Solar Energy, Vol.191, 235-250, 2019
Comparison and analysis of performance and degradation differences of crystalline-Si photovoltaic modules after 15-years of field operation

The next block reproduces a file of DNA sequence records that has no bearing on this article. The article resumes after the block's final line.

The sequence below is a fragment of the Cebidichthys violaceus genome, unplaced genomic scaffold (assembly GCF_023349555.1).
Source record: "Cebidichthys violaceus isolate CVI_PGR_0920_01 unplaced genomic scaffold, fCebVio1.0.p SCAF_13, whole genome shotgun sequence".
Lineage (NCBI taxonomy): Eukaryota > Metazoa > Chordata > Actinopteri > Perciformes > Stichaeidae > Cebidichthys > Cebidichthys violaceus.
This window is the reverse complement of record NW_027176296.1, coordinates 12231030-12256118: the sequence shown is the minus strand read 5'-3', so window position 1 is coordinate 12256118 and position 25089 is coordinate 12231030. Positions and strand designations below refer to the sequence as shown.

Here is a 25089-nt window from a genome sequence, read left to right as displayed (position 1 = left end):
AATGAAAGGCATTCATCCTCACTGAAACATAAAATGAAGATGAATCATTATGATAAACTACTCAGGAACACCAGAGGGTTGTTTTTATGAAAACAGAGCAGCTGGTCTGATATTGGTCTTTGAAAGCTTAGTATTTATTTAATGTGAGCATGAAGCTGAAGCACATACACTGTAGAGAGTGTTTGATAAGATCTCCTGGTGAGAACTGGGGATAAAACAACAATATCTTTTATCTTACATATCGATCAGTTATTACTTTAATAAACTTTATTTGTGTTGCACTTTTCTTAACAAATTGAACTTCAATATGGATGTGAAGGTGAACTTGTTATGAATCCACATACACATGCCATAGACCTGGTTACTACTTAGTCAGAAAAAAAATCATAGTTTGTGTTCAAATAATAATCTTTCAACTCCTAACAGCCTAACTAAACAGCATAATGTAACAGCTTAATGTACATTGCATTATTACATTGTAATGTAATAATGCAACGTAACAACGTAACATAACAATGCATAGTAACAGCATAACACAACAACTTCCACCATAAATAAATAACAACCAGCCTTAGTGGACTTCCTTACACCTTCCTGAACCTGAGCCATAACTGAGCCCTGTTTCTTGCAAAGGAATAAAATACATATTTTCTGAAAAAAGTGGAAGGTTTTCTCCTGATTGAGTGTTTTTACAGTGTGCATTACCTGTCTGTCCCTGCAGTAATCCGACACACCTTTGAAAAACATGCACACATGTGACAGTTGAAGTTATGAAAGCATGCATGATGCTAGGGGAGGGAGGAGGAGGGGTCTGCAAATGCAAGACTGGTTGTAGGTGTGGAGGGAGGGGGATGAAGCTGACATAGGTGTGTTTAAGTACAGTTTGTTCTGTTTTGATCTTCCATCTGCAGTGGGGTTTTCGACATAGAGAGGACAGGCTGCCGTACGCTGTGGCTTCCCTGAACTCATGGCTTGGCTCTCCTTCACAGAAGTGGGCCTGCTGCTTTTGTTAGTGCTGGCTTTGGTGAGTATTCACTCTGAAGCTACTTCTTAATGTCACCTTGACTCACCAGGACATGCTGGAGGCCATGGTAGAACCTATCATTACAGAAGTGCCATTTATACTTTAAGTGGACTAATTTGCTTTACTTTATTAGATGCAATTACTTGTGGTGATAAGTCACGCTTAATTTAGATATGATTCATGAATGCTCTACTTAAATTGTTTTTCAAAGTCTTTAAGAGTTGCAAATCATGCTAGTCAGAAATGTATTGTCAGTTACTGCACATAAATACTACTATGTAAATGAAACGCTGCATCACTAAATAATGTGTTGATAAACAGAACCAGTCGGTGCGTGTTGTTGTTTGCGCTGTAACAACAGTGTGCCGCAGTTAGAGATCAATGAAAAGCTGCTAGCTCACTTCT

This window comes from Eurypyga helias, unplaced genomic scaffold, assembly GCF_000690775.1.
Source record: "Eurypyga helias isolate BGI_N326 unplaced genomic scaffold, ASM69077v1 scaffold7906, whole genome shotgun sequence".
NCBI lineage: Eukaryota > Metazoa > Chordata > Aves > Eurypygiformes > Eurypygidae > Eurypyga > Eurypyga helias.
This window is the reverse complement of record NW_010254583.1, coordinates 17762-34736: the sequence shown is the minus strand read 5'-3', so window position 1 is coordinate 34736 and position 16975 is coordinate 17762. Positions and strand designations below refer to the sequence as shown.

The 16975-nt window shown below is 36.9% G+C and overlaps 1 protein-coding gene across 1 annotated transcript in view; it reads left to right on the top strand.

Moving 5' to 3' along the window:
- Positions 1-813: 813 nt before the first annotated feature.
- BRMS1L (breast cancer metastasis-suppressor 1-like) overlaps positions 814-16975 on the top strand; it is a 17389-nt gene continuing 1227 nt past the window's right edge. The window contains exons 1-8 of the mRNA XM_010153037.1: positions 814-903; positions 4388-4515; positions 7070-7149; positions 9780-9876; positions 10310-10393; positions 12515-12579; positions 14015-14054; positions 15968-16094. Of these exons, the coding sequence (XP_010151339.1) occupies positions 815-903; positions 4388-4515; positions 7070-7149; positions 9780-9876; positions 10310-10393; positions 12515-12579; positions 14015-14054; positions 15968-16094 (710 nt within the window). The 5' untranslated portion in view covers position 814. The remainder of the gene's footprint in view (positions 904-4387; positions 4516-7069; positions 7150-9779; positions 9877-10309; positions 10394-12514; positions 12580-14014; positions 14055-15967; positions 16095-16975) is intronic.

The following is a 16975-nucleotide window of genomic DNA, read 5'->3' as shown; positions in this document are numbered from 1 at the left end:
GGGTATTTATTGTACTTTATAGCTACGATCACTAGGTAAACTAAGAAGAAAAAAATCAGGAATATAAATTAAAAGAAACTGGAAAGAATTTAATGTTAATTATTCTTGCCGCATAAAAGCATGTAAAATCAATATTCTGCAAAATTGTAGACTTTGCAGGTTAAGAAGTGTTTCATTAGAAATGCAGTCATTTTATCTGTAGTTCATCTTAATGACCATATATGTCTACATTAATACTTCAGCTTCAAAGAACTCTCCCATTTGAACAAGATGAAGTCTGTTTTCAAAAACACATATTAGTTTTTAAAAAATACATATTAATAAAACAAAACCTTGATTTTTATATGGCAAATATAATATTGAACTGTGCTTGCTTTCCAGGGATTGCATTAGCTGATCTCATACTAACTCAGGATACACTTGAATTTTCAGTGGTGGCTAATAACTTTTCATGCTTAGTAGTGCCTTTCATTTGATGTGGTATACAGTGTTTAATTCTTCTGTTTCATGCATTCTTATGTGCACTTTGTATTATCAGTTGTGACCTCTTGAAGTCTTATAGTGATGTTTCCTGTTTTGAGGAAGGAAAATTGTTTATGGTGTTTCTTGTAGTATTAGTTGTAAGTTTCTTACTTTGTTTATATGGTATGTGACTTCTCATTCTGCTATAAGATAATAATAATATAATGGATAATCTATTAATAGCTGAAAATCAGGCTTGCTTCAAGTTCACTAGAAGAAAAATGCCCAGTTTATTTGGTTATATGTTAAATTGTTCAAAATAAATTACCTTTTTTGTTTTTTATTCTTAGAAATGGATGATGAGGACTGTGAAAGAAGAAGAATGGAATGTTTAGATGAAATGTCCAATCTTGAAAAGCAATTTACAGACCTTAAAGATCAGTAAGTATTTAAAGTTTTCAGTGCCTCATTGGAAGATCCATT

This paper reports on a unique evaluation-opportunity for comparing modules from two-different manufacturers that were deployed for a long-period (similar to 15 years) under similar circumstances: (a) for the same distributed, rural-power applications, (b) operating under the same climate-conditions and geographical area, (c) with devices manufactured and installed at the same time. But these modules had very different resulting observed changes in their operational and physical characteristics over their long field-exposures. The PV modules were dispersed in a tropical climate-zone (northern-region of Minas Gerais, Brazil). Visual inspections of the two-module sets concluded that one module source (SET A) had almost no encapsulant discoloration and few indications of delamination and corrosion. In contrast, the other module source (SET B) had significant yellowing/ browning, widespread-areas of delamination, and fairly extensive interconnect-corrosion. The corresponding measured changes in the electrical characteristics were: SET A having average annual loss in power of 0.4-0.5%, and SET B with 2.3-3.7%/year over their installation times. Encapsulant discoloration and delamination provided the first clues to the measured differences in module performance and are attributed to the existing climate conditions of high-ultraviolet (UV) radiation exposures and high-ambient temperatures. The bases for the performance differences of these two module sets were examined using complementary electrical, physical and chemical characterization of the module materials. The primary goal of this paper is to identify the root causes for the degradation differences (one set meeting specifications, the other not), based upon the critical module materials properties/processing and climatic exposures.